Armenia - allowed. Sales of electronic cigarettes and smoke oils containing and without nicotine are not regulated. In 2018, Philip Morris International (PMI) began sales of its revolutionary smoke-free iQOS in Armenia.

Bosnia and Herzegovina - allowed. Nicotine-containing cartridges are not classified as tobacco products, so sales are not regulated.

Bulgaria - allowed. The sale and use of electronic cigarettes and nicotine-containing cartridges are legal.

Romania - allowed. The sale and use of electronic cigarettes are legal.

Sweden - allowed. Selling e-cigarettes is legal for anyone, but it is illegal to sell nicotine liquids to minors under the age of 18.

Switzerland - allowed. In 2018, local Swiss companies successfully challenged the illegality of nicotine-containing liquids in federal courts, immediately lifted the ban and sold nicotine liquids nationwide, and neighboring Liechtenstein, following the same laws.

New Zealand - allowed. Electronic cigarettes have been legalized. Philip Morris International's new IQOS tobacco products, which use non-combustion technology, are officially on the road to legalization in New Zealand.

France - allowed. E-cigarettes and nicotine liquids are considered consumer products subject to general product safety regulations unless they meet the medical permit standards. It is prohibited to sell e-cigarettes to people under the age of 18 and to sell cartridges with or without nicotine.


  1. Sales restrictions


Australia: Partially licensed to ban electronic cigarettes containing nicotine. However, it is legal to obtain nicotine-containing e-cigarettes by obeying the following rules: obtaining nicotine prescriptions from a doctor or corporate health service; ordering nicotine-containing tobacco oil from a trusted international website or an approved Australian compound pharmacy; if importing nicotine smoke oil Please ensure compliance with the requirements of the TGA (Drug Administration) Personal Import Program.

Belgium: Partial permission to ban e-cigarettes containing nicotine.

Denmark: Partial permission to ban e-cigarettes containing nicotine.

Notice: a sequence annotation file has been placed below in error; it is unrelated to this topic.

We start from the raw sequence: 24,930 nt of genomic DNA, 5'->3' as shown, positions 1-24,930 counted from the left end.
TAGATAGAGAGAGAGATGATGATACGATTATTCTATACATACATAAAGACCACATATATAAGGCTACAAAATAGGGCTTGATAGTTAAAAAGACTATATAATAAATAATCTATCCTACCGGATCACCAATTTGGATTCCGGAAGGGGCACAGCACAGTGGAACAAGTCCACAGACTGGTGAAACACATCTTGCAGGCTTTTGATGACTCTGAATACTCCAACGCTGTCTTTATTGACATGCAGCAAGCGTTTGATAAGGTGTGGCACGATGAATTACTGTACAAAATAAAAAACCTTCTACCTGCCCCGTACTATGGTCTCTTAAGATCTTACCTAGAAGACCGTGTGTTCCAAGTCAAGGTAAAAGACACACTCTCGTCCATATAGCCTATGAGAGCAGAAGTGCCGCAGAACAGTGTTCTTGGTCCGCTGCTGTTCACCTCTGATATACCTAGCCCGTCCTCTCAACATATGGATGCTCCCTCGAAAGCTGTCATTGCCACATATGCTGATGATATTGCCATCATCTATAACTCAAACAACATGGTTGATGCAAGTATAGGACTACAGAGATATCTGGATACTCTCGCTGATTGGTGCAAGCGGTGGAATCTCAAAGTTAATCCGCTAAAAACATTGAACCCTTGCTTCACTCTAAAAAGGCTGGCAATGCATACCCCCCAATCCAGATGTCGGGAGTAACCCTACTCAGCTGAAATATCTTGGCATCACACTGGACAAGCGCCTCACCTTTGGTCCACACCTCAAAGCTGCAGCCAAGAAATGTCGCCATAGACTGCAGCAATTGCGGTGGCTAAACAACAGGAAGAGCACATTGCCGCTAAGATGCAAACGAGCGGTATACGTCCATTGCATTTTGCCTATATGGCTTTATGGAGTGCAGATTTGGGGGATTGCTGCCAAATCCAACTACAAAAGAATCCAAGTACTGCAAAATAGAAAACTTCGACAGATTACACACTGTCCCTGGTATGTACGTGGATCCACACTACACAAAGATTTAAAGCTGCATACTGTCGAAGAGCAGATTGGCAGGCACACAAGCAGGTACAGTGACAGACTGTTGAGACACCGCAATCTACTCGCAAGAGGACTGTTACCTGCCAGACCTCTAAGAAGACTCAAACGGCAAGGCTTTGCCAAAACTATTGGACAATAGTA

Finland: Partially licensed, no nicotine smoke and e-cigarette equipment can be sold in Finland. Nicotine-containing tobacco oil meets the requirements of the Drugs Act and there is no sales license in this country. However, the Finnish authorities have decided that nicotine cartridges with a nicotine content of less than 10 mg and cigarette oils with a nicotine content of fewer than 0.42 grams per leg can be legally imported from other countries for private use.

Hungary: Partially licensed, it is legal to sell nicotine-containing cartridges, but the bottled capacity is limited to 10 ml and can only be sold at the official National Tobacco Store. It is forbidden to sell electronic cigarettes to minors under the age of 18. Hungary is one of the most restrictive countries in terms of nicotine replacement.

Japan: Partially licensed, electronic cigarettes containing nicotine are banned because they are classified as undocumented medical products. The world's largest HNB product sales market.

Norway: Partially licensed, e-cigarettes and nicotine-free cartridges can be sold, and the sale and use of e-cigarettes are legal, but nicotine cartridges can only be imported for private use from other EEA member countries (such as the UK). All marketing advertisements are prohibited. It is forbidden to sell to people under the age of 18.

South Africa: Partially licensed, e-cigarettes and non-nicotine bombs can be sold, but nicotine-containing tobacco oil is prohibited. E-cigarette products are classified as tobacco control, which means strict restrictions on marketing and sales. HNB products are starting to be sold.

Croatia: Advertising is restricted, e-cigarettes are banned in all public closed spaces, and e-cigarettes are classified as tobacco products. Electronic cigarettes are prohibited in all public buildings and are prohibited from being sold to minors.

Portugal: Restrict the sale of cigarettes containing nicotine.

Turkey: Inconsistent regulation of e-cigarettes. Sales are not completely banned and there are many online stores.

Malaysia: Electronic cigarettes containing nicotine are considered illegal, and electronic cigarettes have been banned in Penang, Kedah, Johor, Kelantan, and Terengganu. The Malaysian government is drafting new legislation to regulate e-cigarettes. The nicotine-free e-cigarette industry standard has been promulgated, and the production of e-cigarette oil is prosperous in the local area.